Vehicle scrappage schemes – latest news from PSA Group, Suzuki, Mitsubishi, Mazda and more
Another day and another new vehicle scrappage scheme. But which one offers the most for your old car?
The latest trend from vehicle manufacturers is the 'scrappage scheme'. Intended as a way to get customers out of older, polluting vehicles (and sell a whole host of new cars in the process) manufacturers are offering substantial discounts off new cars in return for trading in an older vehicle, which will be scrapped or recycled.
Various manufacturers have announced scrappage schemes so far this year, but which one offers the most (or least) for your old car? We round up the important details here...
BMW will hand out a £2000 discount on brand new BMWs and Minis, in exchange for trade-ins of older diesel cars falling under the Euro-4 emissions band or older – Euro 4 cars could no longer be sold as of 2009 when the Euro 5 standard came into play.
The fine print details the nitty-gritty of the BMW initiative – listing what's available to replace your old hat diesel. If you’re hoping to snaffle the keys to a Mini John Cooper Works or BMW M4, think again. To make good on the environmental mandate of the scheme, you’ll leave the dealership behind the wheel of something emitting no more the 130g/km from the tail pipes (if it has any emissions at all).
BMW’s i3 marks the cleanest car you can drive away with, while internal combustion engines firing away under the bonnets of 1, 3, 4, 5 and 7-series are available too, as well as a complement of SUVs (X1 and X5).
There’s little off limits in the Mini range, with eighty per cent of models qualifying. Unsurprisingly, anything garnished with the John Cooper Works treatment breaches the 130g/km barrier, but the Cooper S in three- or five-door body styles, equipped with the automatic transmission creeps under. Even Mini’s four-wheel drive, diesel powered Countryman makes the grade.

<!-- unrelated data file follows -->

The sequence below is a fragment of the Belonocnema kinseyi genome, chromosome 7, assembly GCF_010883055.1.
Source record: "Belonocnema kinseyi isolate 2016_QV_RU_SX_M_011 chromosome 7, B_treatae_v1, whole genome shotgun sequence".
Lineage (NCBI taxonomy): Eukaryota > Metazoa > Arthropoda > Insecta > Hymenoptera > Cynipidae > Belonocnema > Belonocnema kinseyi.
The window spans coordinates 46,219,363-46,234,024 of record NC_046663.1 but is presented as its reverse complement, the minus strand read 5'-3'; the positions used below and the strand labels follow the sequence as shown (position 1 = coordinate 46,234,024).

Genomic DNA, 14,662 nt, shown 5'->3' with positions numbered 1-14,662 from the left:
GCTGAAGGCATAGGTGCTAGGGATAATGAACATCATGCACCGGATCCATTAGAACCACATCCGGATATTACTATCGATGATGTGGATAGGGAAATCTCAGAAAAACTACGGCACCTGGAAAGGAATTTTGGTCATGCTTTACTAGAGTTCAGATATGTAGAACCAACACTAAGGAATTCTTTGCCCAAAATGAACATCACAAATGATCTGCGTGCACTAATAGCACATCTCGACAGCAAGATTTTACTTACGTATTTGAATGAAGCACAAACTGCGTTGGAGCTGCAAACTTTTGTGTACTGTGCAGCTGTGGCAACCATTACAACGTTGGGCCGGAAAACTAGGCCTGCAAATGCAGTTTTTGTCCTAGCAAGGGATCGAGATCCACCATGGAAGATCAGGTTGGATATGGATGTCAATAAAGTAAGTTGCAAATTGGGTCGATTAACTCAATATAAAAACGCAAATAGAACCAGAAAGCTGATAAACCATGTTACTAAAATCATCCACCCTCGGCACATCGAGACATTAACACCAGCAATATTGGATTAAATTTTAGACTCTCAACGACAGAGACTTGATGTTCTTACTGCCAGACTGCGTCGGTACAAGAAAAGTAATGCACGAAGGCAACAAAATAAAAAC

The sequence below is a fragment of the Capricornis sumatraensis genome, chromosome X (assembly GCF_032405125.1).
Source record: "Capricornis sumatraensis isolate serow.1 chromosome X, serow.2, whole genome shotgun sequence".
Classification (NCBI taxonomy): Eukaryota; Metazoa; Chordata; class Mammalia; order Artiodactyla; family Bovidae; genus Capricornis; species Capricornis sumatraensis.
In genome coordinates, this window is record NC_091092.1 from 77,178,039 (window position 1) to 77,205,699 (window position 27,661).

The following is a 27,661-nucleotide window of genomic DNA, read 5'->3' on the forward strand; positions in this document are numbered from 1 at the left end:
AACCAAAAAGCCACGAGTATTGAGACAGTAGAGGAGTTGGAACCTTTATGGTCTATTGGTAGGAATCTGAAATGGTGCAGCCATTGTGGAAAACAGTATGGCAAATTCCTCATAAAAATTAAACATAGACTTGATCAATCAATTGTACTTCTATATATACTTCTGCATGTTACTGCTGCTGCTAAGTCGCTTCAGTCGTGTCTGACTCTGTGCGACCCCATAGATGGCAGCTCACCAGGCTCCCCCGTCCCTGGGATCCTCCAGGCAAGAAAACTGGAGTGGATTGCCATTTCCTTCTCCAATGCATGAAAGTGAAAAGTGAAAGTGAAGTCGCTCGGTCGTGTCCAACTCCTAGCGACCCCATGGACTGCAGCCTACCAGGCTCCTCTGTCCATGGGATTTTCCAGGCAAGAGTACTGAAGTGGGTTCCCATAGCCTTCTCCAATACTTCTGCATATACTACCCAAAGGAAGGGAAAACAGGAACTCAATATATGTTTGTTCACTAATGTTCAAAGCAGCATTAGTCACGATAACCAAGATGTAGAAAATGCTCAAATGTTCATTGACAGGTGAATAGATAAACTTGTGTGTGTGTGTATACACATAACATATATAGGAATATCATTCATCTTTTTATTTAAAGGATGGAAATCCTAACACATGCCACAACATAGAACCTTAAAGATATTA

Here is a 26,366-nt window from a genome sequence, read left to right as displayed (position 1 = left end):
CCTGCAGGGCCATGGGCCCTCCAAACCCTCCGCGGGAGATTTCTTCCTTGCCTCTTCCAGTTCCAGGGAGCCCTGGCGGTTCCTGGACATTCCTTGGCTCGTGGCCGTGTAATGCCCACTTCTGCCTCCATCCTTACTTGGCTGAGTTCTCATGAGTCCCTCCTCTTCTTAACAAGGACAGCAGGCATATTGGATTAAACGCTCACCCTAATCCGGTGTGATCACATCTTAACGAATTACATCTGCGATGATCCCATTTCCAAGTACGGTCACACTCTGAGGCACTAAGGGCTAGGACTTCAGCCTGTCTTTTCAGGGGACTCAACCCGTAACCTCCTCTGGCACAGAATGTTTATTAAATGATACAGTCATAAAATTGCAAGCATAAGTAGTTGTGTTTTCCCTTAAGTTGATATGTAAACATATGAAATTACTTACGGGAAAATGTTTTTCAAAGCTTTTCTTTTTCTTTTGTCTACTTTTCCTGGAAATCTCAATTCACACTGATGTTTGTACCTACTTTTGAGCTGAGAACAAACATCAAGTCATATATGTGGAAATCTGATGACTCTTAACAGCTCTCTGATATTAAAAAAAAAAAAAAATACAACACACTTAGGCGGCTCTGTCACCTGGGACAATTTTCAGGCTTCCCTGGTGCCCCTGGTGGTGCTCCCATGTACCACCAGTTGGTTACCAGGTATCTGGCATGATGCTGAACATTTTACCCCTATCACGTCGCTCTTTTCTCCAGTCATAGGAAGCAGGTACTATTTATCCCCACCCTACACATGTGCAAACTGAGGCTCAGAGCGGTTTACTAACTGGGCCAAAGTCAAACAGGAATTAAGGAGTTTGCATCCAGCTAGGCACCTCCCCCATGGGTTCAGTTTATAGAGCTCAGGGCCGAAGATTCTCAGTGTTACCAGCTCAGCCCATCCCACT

The £2000 allowance will supplement the part-exchange value applied to your current car by BMW – which you must have owned for twelve months prior to the trade-in. The scheme will remain in place until 31 December 2017.
Vauxhall’s scheme is less specific, accepting ‘older vehicles’ in exchange for a £2k discount and access to Vauxhall’s finance options on a new car. The scheme has been available annually for a limited period since 2015, sending 20,000 older cars to the crusher according to Motoring Research. Ford’s scheme extends to owners of pre-Euro 5 petrol and diesel cars – any make or model. Ford is offering £2000 off applicable trade-ins, plus an additional customer saving – model dependent – for a discount up to £2950 on its passengers cars. The offer will run until the end of 2017.
Vans aside, Ford has given customers the choice of five cars on the scheme: the B-Max, C-Max, Kuga, Focus and new Fiesta. Unfortunately the latter two in their respective ST guises are not included. An ST-Line specification of the former is as sporty as it gets. Vauxhall's scheme appears less prescriptive, offering bespoke deals on the model that you are after.
Mercedes-Benz's scheme differs in the detail from the others. £2000 is once again the headline figure. Chop in any pre-Euro 5 car and Mercedes will respond in-kind with money off a Euro-6 diesel, plug-in hybrid or Smart electric drive model. This provides access to most of Mercedes range where diesel engines are available.